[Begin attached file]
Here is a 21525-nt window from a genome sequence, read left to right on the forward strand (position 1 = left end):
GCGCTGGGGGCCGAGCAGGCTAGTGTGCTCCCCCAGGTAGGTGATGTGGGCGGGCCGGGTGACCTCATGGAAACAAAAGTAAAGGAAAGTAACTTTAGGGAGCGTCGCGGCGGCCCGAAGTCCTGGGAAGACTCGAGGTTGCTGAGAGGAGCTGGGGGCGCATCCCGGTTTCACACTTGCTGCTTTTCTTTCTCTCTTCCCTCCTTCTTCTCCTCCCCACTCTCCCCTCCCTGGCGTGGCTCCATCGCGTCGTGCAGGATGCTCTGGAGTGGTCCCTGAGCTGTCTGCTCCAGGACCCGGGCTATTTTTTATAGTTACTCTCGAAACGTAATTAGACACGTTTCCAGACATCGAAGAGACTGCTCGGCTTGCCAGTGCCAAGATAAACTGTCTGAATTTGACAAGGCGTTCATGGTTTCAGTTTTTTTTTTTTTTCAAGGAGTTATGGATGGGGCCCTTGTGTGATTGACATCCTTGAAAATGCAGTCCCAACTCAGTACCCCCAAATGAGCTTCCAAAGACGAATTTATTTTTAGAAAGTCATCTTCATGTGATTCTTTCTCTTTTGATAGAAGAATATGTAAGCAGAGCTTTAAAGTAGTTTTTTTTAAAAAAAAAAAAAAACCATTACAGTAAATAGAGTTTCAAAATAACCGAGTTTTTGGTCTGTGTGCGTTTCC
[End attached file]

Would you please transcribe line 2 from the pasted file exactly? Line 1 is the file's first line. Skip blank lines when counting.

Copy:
GCGCTGGGGGCCGAGCAGGCTAGTGTGCTCCCCCAGGTAGGTGATGTGGGCGGGCCGGGTGACCTCATGGAAACAAAAGTAAAGGAAAGTAACTTTAGGGAGCGTCGCGGCGGCCCGAAGTCCTGGGAAGACTCGAGGTTGCTGAGAGGAGCTGGGGGCGCATCCCGGTTTCACACTTGCTGCTTTTCTTTCTCTCTTCCCTCCTTCTTCTCCTCCCCACTCTCCCCTCCCTGGCGTGGCTCCATCGCGTCGTGCAGGATGCTCTGGAGTGGTCCCTGAGCTGTCTGCTCCAGGACCCGGGCTATTTTTTATAGTTACTCTCGAAACGTAATTAGACACGTTTCCAGACATCGAAGAGACTGCTCGGCTTGCCAGTGCCAAGATAAACTGTCTGAATTTGACAAGGCGTTCATGGTTTCAGTTTTTTTTTTTTTTCAAGGAGTTATGGATGGGGCCCTTGTGTGATTGACATCCTTGAAAATGCAGTCCCAACTCAGTACCCCCAAATGAGCTTCCAAAGACGAATTTATTTTTAGAAAGTCATCTTCATGTGATTCTTTCTCTTTTGATAGAAGAATATGTAAGCAGAGCTTTAAAGTAGTTTTTTTTAAAAAAAAAAAAAAACCATTACAGTAAATAGAGTTTCAAAATAACCGAGTTTTTGGTCTGTGTGCGTTTCC